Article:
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Every year Write Out Loud, the popular company that performs stories, plays, and poems has a Big Read. This year it's Ray Bradbury's Fahrenheit 451. In April, the group will offer "community reads" and panel discussions. They also encourage students (ages 14 to 24) to read the book now and create a response: "a poem, short story, dialogue or monologue, illustration, science experiment," or whatever else the novel inspires.

Student creations will be part of a month-long celebration in April. Entries and proposals must be submitted by February 15, 2013, to [email protected].

In the novel, a reactionary regime burns books. Brainwashed into believing that government-controlled TV tells the only truth, the citizenry incinerates anything that's "too aware of the world."

To preserve the past, stragglers memorize texts they feel are important. No rules govern which. They can memorize a part or the whole, and the same choice as someone else.

Plato, the Greek philosopher, would have approved.

He preferred the pre-writing tradition of memorization. When you commit something to memory, he said, you make it your own, "from the inside."

The only writing he appreciated was the "living, breathing discourse of the man who knows - i.e. the philosophers - and few of them (i.e. Plato). But even this kind serves as little more than a re-minder of what the writer meant, since it relies on "signs that belong to others."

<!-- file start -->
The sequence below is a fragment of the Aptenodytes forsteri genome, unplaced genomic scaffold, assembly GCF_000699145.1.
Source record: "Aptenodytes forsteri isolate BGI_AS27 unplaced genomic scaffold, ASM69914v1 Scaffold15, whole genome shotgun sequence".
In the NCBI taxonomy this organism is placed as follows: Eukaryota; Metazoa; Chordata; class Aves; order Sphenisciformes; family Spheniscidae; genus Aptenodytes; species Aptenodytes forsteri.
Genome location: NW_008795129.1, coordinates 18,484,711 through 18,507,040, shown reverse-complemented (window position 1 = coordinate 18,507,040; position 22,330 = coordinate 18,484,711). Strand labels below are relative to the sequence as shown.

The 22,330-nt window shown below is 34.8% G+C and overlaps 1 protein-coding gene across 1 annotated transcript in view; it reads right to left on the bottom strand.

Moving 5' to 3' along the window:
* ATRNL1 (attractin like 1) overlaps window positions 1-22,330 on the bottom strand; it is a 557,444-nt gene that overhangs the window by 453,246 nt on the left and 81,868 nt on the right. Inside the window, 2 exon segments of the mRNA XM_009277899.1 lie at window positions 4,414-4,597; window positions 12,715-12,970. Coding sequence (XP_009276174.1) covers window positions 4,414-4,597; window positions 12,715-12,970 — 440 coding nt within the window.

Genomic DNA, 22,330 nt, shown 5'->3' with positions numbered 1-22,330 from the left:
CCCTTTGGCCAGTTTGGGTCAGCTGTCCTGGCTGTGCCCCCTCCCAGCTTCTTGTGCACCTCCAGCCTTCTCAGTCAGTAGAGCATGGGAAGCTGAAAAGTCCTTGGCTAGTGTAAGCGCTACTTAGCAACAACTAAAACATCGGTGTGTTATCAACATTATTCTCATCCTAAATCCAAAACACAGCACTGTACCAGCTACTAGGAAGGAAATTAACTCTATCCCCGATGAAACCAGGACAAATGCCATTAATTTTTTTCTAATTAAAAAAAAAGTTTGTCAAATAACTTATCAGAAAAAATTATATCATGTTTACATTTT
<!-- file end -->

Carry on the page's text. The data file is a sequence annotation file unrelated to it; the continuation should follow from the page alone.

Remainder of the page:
In the Phaedrus, Plato tells the Egyptian story of Toth, who invented writing, and Ammon, who distrusts it. Writing something down, Ammon argues, will "induce forgetfulness." Because people will not "practice using their memory." Relying on ciphers outside itself, the mind will atrophy.

More trouble. Ammon says writing is like painting. Once a work's completed, and the author's no longer around, misreadings become inevitable: "when attacked unfairly, it always needs its father's support; alone, it can neither defend itself nor come to its own support."

People who rely on writing "will imagine they have come to know much," but will "know nothing." Because of this, Ammon concludes, "they will be difficult to get along with, since they merely appear to be wise."

If writing's at such a treacherous remove from reality, one shudders to imagine how Plato would react to text messages and emails, not to mention reliance on calculators and terse explanations on the internet.

As part of the Big Read, Write Out Loud encourages patrons to "select a book, story, or poem you would want saved in the event all literature was destroyed, then memorize it (or a portion of it) as the characters in Fahrenheit 451 do" (and if you'd like to recite it in April, contact Write Out Loud).

To know it, in other words, by heart.

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